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Miguel Cotto suggests rigorous post-fight testing for deaths

Miguel Cotto suggests rigorous post-fight testing for deaths

Former Puerto Rican boxing world champion Miguel Cotto recommended that boxing commissions carry out rigorous post-fight examinations to find out their medical condition, this after the death of a couple of fighters in recent weeks.

“My comment is that they must make some kind of regulation to make it a post-fight requirement,” said Cotto, the only Puerto Rican boxer to win titles in four divisions, after participating in a press conference on the island.

Cotto’s concern stems from the deaths of Russian boxer Maxim Dadashev and Argentine Hugo ‘Dinamita’ Santillán a couple of weeks ago.

Dadashev died on July 23 at the age of 28 after suffering head injuries from blows he received on July 19 against Puerto Rican Subriel Matías in Oxon Hill, Maryland (USA).

Dadashev was hospitalized and operated on after the fight, which was stopped by her corner after round 11 after Dadashev received numerous blows to the head.

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For his part, Santillán, 23, died two days later in a hospital in the province of Buenos Aires where he was hospitalized in a coma after fainting four days earlier during the reading of the ruling of his fight with the Uruguayan Eduardo Abreu for the Latin Silver Lightweight Title of the World Boxing Council.

Santillán was assisted in the ring, given oxygen and was transferred to the San Felipe hospital, where he was admitted to intensive care.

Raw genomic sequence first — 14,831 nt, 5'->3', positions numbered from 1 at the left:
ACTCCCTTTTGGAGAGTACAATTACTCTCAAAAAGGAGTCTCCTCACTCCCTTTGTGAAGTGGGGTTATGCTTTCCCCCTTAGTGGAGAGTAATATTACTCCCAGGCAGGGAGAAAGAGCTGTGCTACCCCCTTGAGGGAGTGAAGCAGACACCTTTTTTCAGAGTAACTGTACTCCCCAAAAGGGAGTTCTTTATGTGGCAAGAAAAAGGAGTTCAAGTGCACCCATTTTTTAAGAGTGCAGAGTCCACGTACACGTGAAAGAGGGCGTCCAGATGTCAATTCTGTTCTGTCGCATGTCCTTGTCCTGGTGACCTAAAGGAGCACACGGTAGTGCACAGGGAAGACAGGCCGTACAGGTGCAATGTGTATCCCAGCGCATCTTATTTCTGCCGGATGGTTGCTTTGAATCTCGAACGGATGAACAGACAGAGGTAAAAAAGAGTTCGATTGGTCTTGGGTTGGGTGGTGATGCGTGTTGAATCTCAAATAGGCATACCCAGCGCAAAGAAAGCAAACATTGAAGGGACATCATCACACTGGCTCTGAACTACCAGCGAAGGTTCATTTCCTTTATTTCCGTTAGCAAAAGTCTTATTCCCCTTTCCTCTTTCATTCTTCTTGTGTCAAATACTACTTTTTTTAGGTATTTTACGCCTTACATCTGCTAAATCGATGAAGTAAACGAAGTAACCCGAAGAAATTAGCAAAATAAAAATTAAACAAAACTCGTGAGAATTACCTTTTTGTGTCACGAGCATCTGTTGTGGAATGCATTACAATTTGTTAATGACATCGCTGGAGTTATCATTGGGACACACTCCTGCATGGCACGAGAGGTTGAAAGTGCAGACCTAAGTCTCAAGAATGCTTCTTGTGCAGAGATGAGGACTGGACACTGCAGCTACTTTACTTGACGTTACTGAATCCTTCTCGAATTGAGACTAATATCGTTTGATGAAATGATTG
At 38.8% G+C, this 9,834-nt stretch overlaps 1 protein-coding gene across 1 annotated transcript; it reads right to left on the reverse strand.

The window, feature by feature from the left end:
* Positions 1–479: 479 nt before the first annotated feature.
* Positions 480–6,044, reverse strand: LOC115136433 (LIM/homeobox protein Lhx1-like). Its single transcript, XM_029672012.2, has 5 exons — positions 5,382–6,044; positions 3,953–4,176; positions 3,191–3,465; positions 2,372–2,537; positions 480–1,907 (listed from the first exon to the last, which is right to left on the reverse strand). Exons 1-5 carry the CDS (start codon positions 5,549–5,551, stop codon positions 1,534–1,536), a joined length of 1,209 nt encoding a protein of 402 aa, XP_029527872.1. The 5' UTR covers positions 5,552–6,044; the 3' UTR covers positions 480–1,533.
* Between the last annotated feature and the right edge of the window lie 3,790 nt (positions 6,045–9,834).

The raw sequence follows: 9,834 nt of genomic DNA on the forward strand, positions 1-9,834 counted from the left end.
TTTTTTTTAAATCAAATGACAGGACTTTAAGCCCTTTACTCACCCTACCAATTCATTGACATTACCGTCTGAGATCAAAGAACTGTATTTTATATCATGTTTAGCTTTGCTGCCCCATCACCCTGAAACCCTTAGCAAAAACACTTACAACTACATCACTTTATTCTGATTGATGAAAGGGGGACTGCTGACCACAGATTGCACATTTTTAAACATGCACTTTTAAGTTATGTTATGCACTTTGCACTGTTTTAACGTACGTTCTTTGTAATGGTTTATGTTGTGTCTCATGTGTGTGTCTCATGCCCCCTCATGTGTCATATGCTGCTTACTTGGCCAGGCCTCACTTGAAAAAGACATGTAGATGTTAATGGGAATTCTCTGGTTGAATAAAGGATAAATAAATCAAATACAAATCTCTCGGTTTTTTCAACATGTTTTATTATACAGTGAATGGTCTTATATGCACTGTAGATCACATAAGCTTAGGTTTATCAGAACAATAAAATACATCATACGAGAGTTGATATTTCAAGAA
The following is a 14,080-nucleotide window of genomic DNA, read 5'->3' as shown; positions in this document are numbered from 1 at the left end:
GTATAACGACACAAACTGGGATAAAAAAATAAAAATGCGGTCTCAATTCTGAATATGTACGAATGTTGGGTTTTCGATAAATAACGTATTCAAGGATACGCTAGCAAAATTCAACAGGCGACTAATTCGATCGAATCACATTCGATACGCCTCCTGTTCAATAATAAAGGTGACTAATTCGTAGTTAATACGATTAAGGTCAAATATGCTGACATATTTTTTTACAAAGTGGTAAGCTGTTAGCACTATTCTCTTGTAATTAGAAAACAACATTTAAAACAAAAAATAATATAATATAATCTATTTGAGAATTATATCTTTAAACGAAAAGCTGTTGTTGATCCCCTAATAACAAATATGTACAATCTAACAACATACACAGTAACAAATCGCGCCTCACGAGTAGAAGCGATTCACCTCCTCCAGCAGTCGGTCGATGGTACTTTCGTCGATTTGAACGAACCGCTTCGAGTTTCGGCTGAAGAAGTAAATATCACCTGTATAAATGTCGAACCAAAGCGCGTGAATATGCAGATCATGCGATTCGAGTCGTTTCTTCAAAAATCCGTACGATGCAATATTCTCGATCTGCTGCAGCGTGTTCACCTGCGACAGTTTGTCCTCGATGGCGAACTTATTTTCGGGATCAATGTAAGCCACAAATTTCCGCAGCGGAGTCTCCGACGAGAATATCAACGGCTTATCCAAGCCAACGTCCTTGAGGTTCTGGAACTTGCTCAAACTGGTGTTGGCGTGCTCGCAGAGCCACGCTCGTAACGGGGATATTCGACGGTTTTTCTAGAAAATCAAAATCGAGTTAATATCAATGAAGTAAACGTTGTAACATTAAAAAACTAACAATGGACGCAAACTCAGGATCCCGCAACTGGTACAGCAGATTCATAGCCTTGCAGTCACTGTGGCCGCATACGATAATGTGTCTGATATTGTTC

“It’s hard to think of a solution,” said Cotto, who had a 27-year boxing career that ended on December 2, 2017.

Cotto finished his career with 41 wins and six losses.

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The former Puerto Rican mentioned that excessive excessive weight loss can influence the unfortunate outcome.

Cotto admitted that on several occasions, after several brawls, he ended up with headaches from the blows received, but nothing extreme.

“Thank God during my career, things were done as they should be done,” he said.

Cotto, however, was sincere when he said that “the thickness of the blows a boxer receives are in training sessions.”

He explained that boxers perform “sparring” sessions between three and four times a week for approximately 10 weeks before the day of the fight, while the brawl is only one day.

«It is the coach’s obligation to see and understand that if a boxer received excessive punishment in this ‘sparring’, retain him for one or two days before his fight and the most important day of my camp is the day of the fight. It is the coach’s eye that has to be aware of everything, “he said.

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Regarding the outcome that the Puerto Rican Subriel Matías has faced after the death of his opponent, Cotto said that the Puerto Rican fighter “should not feel bad,” because “that is not in your hands.”

«You went up to do your job, to fight yourself and it didn’t go as expected. It’s heavy, but you went to do your job. We are in a very cruel sport, which is boxing and you hurt your opponent. And I think that Subriel should not feel bad, “he said.

(c) EFE Agency

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